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Thank you for the further information.

And it's easy to like a call-the-lawyer procedure.:D

For a plan that has enough volume on these questions, it can be worthwhile to invest some effort to make a written procedure.

Peter Gulia PC

Fiduciary Guidance Counsel

Philadelphia, Pennsylvania

215-732-1552

Peter@FiduciaryGuidanceCounsel.com

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On ‎2‎/‎1‎/‎2017 at 5:16 PM, Fiduciary Guidance Counsel said:

For a plan that has enough volume on these questions, it can be worthwhile to invest some effort to make a written procedure.

I agree with a desire for procedure(s), as long as that is general principles, not detailed instructions.  However, I do not suggest putting anything in the plan (or SPD).

BTW, I searched the Gray Book and found no reference.

I'm a retirement actuary. Nothing about my comments is intended or should be construed as investment, tax, legal or accounting advice. Occasionally, but not all the time, it might be reasonable to interpret my comments as actuarial or consulting advice.

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I just got a POA the other day.  The POA was very clear the son had the authority to ask for a distribution for the father.  No one at our firm or the client seem to have an issue with it. 

We can at times have an issue if it is silent about qualified plans or seems very limited in scope as to raise doubt the POA was intended to allow the POA to have the needed authority.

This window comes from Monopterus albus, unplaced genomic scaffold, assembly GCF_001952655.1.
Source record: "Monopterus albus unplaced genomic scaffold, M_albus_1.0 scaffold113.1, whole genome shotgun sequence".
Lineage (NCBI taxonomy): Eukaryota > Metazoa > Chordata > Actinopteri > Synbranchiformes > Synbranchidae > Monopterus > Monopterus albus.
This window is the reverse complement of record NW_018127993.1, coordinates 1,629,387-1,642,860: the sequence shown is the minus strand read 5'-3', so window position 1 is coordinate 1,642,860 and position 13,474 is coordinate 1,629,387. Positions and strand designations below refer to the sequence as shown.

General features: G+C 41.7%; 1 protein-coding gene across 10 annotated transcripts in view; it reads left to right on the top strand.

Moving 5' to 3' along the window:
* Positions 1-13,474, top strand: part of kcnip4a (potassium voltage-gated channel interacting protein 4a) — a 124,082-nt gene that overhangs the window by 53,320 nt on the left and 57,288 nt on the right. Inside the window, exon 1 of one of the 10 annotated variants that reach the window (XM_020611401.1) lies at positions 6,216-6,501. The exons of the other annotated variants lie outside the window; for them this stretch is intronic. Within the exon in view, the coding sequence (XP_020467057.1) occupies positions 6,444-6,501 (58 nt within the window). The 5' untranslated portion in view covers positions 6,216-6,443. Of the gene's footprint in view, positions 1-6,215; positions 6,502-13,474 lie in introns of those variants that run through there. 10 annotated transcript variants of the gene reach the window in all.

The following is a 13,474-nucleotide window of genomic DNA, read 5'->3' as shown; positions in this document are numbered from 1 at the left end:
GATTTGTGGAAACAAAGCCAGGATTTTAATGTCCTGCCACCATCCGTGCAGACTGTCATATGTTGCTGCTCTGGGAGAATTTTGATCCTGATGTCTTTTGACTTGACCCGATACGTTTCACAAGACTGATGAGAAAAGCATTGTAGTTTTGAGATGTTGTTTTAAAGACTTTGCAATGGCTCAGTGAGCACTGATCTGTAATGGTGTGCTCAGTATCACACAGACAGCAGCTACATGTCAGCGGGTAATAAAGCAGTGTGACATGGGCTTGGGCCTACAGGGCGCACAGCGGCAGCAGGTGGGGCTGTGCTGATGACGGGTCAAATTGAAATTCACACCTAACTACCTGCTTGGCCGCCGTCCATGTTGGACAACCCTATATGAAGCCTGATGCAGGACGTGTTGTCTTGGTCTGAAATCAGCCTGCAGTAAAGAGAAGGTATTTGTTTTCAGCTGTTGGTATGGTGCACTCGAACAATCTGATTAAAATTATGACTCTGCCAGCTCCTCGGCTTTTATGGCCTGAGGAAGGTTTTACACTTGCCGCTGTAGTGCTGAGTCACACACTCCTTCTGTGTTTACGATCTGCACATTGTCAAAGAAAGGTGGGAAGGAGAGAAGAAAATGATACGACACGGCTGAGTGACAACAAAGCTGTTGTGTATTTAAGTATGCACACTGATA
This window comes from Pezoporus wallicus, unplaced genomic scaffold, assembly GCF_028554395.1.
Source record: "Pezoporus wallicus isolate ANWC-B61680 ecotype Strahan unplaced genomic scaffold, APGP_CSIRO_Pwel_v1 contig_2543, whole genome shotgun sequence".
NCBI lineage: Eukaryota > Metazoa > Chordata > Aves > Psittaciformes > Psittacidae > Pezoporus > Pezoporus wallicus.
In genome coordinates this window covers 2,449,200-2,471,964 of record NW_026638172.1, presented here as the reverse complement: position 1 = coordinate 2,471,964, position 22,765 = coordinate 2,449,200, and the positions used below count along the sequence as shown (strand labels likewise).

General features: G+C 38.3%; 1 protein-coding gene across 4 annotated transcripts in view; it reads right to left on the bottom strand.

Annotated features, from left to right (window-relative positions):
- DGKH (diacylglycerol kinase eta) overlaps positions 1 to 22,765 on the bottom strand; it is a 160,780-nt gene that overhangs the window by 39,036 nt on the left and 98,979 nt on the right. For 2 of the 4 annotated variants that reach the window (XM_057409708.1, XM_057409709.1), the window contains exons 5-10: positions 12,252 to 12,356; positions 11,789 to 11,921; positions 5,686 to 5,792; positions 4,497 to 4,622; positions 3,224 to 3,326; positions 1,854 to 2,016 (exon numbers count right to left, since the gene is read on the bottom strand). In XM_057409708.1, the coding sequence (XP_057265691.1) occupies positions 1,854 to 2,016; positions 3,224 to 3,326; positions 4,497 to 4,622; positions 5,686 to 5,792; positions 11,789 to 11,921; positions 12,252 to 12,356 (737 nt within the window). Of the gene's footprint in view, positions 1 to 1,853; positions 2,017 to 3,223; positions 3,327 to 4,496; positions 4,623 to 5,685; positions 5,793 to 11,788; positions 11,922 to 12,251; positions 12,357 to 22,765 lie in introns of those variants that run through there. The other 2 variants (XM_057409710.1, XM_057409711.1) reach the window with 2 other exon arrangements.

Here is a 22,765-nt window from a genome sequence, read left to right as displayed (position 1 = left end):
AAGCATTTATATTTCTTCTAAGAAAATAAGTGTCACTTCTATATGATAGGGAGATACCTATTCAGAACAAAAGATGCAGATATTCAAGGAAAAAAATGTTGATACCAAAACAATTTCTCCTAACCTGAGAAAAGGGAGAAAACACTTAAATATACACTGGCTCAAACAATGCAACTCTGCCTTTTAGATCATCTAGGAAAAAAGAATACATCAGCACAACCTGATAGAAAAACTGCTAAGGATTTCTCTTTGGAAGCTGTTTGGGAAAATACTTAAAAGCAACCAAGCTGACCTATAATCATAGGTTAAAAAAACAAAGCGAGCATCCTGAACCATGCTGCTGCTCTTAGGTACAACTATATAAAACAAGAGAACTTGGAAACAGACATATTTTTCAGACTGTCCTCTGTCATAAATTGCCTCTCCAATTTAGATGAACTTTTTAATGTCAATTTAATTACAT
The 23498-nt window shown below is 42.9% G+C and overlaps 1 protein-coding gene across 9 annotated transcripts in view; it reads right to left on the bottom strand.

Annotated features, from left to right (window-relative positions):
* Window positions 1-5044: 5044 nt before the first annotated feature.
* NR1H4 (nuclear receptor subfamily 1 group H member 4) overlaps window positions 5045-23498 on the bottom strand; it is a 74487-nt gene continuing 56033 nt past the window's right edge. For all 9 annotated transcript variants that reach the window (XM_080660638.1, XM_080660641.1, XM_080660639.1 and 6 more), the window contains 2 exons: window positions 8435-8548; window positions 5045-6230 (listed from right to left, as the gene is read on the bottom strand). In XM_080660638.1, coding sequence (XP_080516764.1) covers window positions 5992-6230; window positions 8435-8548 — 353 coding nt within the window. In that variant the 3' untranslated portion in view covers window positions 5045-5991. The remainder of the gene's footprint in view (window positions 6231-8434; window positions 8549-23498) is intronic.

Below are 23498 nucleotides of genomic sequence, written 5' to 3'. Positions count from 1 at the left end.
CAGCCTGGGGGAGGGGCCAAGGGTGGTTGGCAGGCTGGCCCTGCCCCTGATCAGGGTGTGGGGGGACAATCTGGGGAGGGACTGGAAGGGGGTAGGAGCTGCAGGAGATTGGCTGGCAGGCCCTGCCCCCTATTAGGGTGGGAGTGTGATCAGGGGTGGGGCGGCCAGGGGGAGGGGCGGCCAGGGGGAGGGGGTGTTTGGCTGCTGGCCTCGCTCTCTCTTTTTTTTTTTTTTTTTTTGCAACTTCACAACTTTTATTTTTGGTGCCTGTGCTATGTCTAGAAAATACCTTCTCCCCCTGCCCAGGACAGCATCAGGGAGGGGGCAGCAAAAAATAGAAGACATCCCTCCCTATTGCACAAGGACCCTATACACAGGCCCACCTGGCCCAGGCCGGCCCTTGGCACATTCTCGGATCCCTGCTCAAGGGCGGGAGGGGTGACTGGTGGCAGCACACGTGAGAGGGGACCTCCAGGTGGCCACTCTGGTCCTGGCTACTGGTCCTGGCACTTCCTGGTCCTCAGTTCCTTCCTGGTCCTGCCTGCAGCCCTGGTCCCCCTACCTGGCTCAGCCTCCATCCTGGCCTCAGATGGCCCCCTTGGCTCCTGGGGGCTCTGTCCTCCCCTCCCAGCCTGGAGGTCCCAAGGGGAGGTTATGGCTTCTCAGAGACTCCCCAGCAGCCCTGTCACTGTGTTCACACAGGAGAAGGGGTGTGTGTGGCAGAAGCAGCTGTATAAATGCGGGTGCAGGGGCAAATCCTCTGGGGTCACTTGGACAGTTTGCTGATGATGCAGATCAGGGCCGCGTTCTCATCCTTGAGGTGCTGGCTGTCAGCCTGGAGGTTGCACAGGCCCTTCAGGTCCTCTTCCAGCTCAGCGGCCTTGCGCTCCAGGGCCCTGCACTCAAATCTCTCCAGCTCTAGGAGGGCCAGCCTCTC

For what it is worth I deal only with DC plans.  As such almost none of them need a spouse to agree with the distributions. 

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First, neither of our document (major modifier Relius, off-the-shelf ASC) have any provisions for POAs.  In fact, I've never seen such a provision in a document.  Second, an appropriately drafted POA puts the agent in the shoes of the grantor of the power (participant), and so the agent may act consistent with the powers granted - which is a STATE LAW issue - and I'm not aware of anything in ERISA or other federal law that would allow a plan fiduciary to ignore a "properly drafted" POA.  Third, we get POAs all the time, and we do review them (as a courtesy to our clients) and specifically look for a specific grant of authority to manage plan assets.  Sometimes that is difficult to ascertain.  We prefer a POA that specifically mentions retirement plan assets and authorities listed in dealing with it (some may allow investment selection - as in the case of a financial advisor with a POA, and some with respect to a distribution or other actions).  We are cautious with respect to things like distributions - and seek to verify specific authority to do so (not just a "general" power to do anything the grantor/participant could do).  We provide our analysis to the sponsor who makes a final determination (usually consistent with our analysis).